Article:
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How to Fix a Leaky Car Door Window Seal

Updated April 17, 2017

A small leak in a car window has the ability to turn into a big problem. You're lucky if you catch the leak early, before major water damage. In the early stages of a car window leak, you may notice water on the dashboard, floors or seats. A musky, mildew-like smell can also be a warning sign that you have a window leak. Once you identify the problem, fixing a leaky window is easy.

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Locate the source of the leak. If the leak is small, the easiest way to locate the leak is to spray a garden hose along the window seam and see where water seeps through. You may need another person to spray the window while another person sits inside the vehicle looking for the leak.

Remove the rubber that runs along the edge of the window by slowly prying it from the shell (or channel) of the window. Inspect the channel for missing caulk, cracks or rust. Also check to see if there are any cracks in the glass window itself.

Decide your next course of action. If you found missing caulk, wet or gooey caulk or a crack in the channel, then you can re-caulk the window channel yourself. If you see rust, then repairing it may be very complicated, as you'd need to repair and repaint the rusted channel. It is advised to hire a trained professional to do this repair for you. Similarly, if you see a crack in the glass itself, there is not much you can do besides have the glass panel replaced by a professional.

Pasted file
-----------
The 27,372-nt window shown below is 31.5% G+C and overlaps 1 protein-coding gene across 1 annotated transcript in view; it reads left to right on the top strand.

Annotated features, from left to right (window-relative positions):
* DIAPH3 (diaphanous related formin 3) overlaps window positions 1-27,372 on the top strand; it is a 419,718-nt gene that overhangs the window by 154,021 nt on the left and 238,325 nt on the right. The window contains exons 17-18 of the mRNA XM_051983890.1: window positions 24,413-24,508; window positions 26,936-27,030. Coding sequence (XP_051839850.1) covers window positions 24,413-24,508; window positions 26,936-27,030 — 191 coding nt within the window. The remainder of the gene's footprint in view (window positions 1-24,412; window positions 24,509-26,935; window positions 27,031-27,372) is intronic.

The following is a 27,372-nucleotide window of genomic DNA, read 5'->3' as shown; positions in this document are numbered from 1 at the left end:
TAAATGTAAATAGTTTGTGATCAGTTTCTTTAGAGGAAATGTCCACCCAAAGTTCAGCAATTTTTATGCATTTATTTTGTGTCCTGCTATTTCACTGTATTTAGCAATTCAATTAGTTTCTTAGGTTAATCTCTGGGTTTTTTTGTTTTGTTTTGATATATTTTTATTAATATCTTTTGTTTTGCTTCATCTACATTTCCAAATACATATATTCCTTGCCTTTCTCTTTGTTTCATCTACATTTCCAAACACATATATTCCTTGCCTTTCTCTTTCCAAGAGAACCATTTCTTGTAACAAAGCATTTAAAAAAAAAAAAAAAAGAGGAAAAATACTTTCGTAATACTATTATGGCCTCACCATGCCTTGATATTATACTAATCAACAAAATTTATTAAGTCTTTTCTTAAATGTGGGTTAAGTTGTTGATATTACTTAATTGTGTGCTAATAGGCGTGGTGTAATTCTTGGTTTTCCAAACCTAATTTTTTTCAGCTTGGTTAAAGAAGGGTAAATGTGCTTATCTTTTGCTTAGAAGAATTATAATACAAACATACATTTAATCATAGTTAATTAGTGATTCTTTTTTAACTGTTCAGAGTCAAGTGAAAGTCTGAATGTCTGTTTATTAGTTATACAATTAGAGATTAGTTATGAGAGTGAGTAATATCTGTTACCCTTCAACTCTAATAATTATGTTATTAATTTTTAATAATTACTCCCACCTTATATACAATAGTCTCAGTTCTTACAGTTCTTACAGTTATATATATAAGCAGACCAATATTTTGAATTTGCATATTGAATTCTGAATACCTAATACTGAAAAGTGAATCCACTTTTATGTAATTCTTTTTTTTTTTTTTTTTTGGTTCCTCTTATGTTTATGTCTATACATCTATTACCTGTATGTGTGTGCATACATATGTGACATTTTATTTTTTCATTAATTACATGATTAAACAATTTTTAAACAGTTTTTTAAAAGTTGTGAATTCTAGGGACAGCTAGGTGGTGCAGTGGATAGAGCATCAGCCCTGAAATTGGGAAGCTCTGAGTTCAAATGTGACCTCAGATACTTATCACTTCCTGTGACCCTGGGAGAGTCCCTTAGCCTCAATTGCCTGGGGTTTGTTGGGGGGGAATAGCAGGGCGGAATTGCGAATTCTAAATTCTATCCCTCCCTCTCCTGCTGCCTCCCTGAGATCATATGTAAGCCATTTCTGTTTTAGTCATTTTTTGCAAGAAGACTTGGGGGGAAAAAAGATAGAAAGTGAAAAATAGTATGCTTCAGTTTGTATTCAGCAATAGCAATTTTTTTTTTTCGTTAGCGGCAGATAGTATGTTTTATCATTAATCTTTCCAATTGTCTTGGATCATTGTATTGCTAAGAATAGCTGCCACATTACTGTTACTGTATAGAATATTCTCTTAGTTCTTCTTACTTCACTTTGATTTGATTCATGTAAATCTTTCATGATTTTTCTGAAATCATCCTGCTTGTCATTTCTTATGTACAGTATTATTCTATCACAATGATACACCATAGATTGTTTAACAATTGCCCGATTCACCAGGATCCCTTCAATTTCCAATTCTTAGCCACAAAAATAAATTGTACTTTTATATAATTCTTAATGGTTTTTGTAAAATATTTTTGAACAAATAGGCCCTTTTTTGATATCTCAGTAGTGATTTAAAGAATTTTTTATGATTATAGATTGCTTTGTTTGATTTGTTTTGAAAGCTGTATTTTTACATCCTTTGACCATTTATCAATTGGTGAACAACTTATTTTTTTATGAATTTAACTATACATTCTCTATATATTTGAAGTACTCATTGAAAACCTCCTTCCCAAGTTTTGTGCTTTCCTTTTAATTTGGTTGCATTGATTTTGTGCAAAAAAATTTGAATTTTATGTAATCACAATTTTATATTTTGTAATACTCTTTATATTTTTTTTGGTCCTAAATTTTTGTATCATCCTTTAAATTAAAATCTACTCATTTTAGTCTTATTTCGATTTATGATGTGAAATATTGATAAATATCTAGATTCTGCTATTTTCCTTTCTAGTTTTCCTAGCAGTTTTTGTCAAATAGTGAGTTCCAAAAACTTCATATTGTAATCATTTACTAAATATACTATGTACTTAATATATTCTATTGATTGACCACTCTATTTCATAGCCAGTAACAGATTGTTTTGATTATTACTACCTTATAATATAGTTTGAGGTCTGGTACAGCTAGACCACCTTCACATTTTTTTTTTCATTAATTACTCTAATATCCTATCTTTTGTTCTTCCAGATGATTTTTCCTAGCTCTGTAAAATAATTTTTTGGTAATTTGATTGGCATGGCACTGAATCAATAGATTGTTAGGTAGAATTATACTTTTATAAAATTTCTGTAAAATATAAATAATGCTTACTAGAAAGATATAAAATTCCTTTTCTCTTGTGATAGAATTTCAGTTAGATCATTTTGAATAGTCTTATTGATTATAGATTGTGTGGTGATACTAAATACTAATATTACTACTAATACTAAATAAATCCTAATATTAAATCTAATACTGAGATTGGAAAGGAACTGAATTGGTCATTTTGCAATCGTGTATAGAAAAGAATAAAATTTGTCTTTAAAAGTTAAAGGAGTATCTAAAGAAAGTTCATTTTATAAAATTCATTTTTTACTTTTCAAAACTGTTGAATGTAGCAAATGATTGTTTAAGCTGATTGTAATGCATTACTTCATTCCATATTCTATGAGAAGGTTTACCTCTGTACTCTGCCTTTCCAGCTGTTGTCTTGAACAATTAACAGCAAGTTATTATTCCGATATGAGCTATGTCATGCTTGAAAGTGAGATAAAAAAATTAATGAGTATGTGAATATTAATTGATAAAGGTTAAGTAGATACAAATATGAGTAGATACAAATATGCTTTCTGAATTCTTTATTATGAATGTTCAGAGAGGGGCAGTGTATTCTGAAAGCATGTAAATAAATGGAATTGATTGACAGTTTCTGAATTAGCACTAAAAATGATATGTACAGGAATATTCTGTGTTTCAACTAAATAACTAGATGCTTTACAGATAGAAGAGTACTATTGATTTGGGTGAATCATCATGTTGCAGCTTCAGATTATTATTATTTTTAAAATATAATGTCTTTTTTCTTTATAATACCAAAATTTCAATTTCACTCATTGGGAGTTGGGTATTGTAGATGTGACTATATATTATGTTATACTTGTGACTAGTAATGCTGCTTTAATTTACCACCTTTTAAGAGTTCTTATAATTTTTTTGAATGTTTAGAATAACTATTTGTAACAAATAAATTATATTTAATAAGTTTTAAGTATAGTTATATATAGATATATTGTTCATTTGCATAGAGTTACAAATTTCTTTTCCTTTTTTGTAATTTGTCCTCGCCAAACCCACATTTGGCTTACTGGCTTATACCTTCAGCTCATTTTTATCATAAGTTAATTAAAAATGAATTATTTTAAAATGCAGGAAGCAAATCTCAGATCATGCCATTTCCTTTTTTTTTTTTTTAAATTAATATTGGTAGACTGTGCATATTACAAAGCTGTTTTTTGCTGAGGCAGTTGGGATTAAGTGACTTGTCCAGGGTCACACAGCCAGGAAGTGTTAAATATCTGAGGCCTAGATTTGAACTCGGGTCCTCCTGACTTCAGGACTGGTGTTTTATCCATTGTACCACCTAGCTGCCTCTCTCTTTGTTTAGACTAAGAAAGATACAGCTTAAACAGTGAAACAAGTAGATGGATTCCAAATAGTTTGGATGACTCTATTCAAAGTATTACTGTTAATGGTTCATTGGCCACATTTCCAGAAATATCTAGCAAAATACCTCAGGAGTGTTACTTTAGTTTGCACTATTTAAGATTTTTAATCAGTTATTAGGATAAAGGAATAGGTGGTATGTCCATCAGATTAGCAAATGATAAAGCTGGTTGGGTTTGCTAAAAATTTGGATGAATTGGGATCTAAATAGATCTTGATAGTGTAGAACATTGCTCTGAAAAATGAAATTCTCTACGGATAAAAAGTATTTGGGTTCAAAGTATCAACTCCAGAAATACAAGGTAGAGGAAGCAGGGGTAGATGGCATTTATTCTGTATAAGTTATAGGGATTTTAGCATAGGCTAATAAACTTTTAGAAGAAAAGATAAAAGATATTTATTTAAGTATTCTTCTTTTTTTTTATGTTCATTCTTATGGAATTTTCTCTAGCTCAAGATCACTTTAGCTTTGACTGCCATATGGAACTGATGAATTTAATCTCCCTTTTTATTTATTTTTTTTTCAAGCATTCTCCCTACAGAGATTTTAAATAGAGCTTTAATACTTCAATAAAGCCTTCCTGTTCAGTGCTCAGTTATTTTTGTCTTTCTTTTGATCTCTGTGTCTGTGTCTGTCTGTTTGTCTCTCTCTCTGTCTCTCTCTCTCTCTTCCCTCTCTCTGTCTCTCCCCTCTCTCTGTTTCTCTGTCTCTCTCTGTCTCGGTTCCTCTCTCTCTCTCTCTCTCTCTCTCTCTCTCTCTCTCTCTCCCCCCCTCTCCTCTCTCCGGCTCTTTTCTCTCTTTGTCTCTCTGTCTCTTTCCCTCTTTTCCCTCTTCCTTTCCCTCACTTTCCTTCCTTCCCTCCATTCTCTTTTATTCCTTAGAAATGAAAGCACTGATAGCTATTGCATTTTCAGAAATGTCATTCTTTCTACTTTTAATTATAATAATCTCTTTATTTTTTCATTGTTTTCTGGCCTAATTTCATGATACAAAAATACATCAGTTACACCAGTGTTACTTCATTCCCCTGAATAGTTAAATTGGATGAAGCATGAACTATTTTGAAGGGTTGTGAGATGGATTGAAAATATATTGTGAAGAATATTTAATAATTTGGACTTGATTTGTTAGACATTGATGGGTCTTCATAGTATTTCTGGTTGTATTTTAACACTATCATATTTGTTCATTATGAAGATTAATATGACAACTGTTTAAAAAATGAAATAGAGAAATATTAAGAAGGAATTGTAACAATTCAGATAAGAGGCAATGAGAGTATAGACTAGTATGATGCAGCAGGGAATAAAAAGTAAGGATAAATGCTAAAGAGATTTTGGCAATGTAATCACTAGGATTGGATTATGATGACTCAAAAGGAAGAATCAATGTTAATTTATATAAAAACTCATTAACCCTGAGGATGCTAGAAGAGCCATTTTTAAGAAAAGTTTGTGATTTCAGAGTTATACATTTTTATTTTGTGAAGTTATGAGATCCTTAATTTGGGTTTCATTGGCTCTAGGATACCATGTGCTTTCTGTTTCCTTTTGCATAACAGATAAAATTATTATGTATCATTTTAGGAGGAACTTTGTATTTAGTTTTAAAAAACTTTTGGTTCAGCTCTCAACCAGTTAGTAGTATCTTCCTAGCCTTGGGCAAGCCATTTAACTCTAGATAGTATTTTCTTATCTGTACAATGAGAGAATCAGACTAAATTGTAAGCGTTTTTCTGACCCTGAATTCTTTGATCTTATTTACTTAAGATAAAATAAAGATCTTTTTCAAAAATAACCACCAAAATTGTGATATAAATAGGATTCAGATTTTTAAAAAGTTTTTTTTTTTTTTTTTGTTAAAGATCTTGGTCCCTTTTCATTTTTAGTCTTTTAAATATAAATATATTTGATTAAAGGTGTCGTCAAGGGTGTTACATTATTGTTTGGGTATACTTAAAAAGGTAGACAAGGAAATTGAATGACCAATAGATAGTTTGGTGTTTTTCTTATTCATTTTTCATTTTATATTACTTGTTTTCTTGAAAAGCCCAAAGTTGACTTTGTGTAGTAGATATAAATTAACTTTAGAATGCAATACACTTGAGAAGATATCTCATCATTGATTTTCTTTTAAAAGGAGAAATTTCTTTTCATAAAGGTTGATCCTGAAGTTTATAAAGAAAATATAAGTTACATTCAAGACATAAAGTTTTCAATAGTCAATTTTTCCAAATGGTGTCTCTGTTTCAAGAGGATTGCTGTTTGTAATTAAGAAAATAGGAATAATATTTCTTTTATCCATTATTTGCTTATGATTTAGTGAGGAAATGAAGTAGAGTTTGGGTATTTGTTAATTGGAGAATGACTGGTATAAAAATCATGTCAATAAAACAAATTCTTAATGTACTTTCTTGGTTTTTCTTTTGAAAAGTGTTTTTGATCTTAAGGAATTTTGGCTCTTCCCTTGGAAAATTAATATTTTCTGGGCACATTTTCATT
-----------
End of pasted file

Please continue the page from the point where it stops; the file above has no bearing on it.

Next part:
Re-caulk the window. After removing the rubber lining, clean out the window channel as best you can. Use lighter fluid (naptha) or paint thinner (white spirit) to assist you in the cleaning of these dirty areas. Insert a polyurethane sealant into a caulking gun and open the tube of caulk with a small hole so the tip of the applicator can fit into the window channel. Apply the caulk into the channel all the way around the window. Re-install the rubber trim before the caulk cures. A 2-by-4 piece of wood can help you press it in. Duct tape can be used to hold the rubber strip down while the caulk cures. Do not get your car wet for a few days until the caulk is completely dried.

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Things You'll Need

  • Naptha (lighter fluid) or white spirit (paint thinner)
  • Caulking gun
  • Polyurethane sealant
  • Duct tape
  • 2-by-4 piece of wood

About the Author

Based in Florida, Nicole Milazzo started freelance writing in 2009. Most of her articles appear on eHow, with a primary focus on health, fitness and pop culture. Milazzo holds a Bachelor of Business Administration from Stetson University.

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